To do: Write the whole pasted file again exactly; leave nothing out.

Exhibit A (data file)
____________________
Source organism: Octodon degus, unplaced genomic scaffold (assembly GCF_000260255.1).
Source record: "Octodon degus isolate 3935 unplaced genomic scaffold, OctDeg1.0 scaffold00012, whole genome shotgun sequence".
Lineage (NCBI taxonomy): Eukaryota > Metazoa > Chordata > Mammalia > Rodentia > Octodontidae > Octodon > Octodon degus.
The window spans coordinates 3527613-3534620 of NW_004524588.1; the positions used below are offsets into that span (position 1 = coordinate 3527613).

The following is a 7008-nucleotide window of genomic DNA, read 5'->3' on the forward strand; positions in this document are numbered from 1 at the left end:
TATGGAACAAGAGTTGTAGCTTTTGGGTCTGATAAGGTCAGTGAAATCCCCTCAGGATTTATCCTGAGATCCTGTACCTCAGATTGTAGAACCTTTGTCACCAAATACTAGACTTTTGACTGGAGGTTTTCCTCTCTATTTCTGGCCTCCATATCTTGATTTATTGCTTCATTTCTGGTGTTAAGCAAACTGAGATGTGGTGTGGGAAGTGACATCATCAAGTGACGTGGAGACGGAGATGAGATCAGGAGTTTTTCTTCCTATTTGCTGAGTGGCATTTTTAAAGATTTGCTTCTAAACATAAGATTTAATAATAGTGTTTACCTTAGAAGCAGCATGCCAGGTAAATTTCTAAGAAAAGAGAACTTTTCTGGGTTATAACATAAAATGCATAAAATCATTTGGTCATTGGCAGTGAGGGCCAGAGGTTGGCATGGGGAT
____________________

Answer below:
Source organism: Octodon degus, unplaced genomic scaffold (assembly GCF_000260255.1).
Source record: "Octodon degus isolate 3935 unplaced genomic scaffold, OctDeg1.0 scaffold00012, whole genome shotgun sequence".
Lineage (NCBI taxonomy): Eukaryota > Metazoa > Chordata > Mammalia > Rodentia > Octodontidae > Octodon > Octodon degus.
The window spans coordinates 3527613-3534620 of NW_004524588.1; the positions used below are offsets into that span (position 1 = coordinate 3527613).

The following is a 7008-nucleotide window of genomic DNA, read 5'->3' on the forward strand; positions in this document are numbered from 1 at the left end:
TATGGAACAAGAGTTGTAGCTTTTGGGTCTGATAAGGTCAGTGAAATCCCCTCAGGATTTATCCTGAGATCCTGTACCTCAGATTGTAGAACCTTTGTCACCAAATACTAGACTTTTGACTGGAGGTTTTCCTCTCTATTTCTGGCCTCCATATCTTGATTTATTGCTTCATTTCTGGTGTTAAGCAAACTGAGATGTGGTGTGGGAAGTGACATCATCAAGTGACGTGGAGACGGAGATGAGATCAGGAGTTTTTCTTCCTATTTGCTGAGTGGCATTTTTAAAGATTTGCTTCTAAACATAAGATTTAATAATAGTGTTTACCTTAGAAGCAGCATGCCAGGTAAATTTCTAAGAAAAGAGAACTTTTCTGGGTTATAACATAAAATGCATAAAATCATTTGGTCATTGGCAGTGAGGGCCAGAGGTTGGCATGGGGAT